I know how to keep women happy and dewy-eyed satisfied, at least if the ladies in question are Inga and Dr. Jayne, who will reward your skilled electronic touch (male or female) with a rapt, smoldering gaze of longing and maybe even a more intimate connection if you play your cards right. Here’s the move: (a) sign up for spam-proof e-mail updates; (b) arrange to have your paths cross by surreptitiously seeking them out on the usual social not-working sites (Facebook, LinkedIn, Twitter) and connecting with them; (c) influence them through their friends by reviewing those shimmering sponsor ads to your left and possibly perusing the surprisingly robust Resource Center that has cool, searchable sponsor information and maybe even some videos and stuff; (d) stand out in their crowd of smitten admirers by sending news, rumors, guest articles, and anything else that demonstrates your wit, wisdom, and charisma since everybody likes someone who can make them laugh or feel special; and (e) feel free to tell everyone you know about your shared experience — the ladies have enough reader love to go around. We appreciate your attention in whatever form it takes and we reciprocate whenever we can.
Acquisitions, Funding, Business, and Stock
Shares of Accretive Health fell more than 14% Wednesday after the company reported earnings that missed expectations and lowered its revenue forecast. Shares are down 41% since April 24, the day the Minnesota attorney general accused the company of using overly aggressive hospital collection tactics. The company tried to put some positive spin on the glum report by announcing that it has signed a five-year contract extension worth up to $1.7 billion with its largest customer, which to the slight detriment of the big news, happens to be partial owner Ascension Health.
Meditech files its 10-Q for the most recent quarter. Revenue was up 9%, net income increased by about the same percentage.
University Hospitals (OH) names John Foley (West Penn Allegheny Health System) as CIO.
NaviNet appoints Frank Ingari as CEO, succeeding Bradley J. Waugh. He was previously CEO of Essence Healthcare, a sister company of Lumeris Corporation, which acquired NaviNet earlier this year.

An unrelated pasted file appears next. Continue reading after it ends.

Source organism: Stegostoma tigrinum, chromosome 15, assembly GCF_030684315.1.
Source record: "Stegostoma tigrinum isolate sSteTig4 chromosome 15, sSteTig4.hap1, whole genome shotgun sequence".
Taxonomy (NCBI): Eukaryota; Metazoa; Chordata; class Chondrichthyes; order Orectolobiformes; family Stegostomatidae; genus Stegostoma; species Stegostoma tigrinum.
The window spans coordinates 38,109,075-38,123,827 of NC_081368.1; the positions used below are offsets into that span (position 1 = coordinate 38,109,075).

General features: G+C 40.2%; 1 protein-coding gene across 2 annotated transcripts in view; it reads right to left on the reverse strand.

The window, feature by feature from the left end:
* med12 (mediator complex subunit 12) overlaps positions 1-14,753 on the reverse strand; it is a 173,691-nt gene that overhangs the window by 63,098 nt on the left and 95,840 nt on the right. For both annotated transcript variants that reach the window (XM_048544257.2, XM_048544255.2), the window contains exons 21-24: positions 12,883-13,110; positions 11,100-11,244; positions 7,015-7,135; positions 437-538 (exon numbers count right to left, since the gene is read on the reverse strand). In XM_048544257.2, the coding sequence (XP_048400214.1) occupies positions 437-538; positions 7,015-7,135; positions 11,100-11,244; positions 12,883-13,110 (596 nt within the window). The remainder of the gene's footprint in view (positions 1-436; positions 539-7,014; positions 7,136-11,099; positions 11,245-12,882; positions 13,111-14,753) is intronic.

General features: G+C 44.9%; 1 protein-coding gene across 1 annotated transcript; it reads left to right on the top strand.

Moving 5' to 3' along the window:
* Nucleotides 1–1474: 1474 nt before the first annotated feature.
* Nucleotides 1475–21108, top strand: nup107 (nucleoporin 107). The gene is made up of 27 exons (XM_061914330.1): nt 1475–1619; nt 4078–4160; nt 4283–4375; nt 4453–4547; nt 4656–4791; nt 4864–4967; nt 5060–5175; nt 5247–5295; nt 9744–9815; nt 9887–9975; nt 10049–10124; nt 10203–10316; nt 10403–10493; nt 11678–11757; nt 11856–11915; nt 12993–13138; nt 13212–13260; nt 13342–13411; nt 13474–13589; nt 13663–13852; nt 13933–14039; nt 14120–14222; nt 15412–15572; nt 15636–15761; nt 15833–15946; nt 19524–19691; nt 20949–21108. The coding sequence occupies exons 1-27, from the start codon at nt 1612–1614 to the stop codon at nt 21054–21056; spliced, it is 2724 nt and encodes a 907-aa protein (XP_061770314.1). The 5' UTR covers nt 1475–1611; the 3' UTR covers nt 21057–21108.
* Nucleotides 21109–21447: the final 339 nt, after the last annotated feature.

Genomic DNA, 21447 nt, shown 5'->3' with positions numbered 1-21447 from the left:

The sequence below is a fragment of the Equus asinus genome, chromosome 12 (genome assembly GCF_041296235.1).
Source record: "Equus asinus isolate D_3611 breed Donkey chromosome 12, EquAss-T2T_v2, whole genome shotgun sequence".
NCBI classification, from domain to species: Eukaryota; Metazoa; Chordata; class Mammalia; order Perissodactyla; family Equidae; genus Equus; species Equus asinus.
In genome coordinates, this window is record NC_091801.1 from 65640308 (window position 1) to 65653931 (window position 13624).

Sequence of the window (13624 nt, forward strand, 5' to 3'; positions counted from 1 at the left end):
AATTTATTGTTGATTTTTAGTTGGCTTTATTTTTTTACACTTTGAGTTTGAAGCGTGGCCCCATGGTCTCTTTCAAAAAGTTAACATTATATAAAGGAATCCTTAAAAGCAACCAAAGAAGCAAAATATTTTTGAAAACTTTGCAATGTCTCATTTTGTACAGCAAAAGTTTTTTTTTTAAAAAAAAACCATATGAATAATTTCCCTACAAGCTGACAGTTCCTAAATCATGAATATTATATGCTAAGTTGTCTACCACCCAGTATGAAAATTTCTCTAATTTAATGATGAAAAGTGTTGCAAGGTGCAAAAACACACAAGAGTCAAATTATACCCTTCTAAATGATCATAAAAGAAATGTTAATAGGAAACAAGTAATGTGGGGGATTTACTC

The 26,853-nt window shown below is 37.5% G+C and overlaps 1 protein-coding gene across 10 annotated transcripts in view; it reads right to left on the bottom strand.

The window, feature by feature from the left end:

Cloud computing vendor ClearDATA Networks hires Ralph Reyes (an early partner in KLAS) and Jonathan Russell (HMS) as sales VPs.
CareCloud names Edwin Miller (Cardinal Health) as VP of product management.
Old news, but I missed the announcement if there was one: Jacque Dailey, formerly CIO of UPMC’s Children’s Hospital of Pittsburgh, is now CIO at Highmark.
Announcements and Implementations
Regional Medical Center at Memphis (TN) completes its six-month implementation of perioperative and anesthesiology systems from Surgical Information Systems.
The local paper in Cranston, RI profiles the use of GetWellNetwork by an 11-year-old boy whose rare skin disease requires frequent hospitalizations and surgeries. His condition precludes the use of his hands, so he has learned to use Facebook, control on-screen entertainment functions, and peruse medical education content by using his feet on the touch screen (he says he got a ton of Facebook Likes when he explained how he was posting.) If you watched the video I posted a couple of weeks back from the GetWellNetwork user conference in Orlando, you saw him (Antonio Torres) speaking to the group.
Grand Itasca Clinic & Hospital (MN) goes live next week on Epic (or EPIC, as they apparently can’t resist shout it out proudly), provided by Allina.
The Phoenix business paper covers the work of Dignity Health and the Arizona State Physicians Association to create an accountable care organization with Vanguard Health Systems, which will allow independent physicians access to an HIE powered by Siemens MobileMD.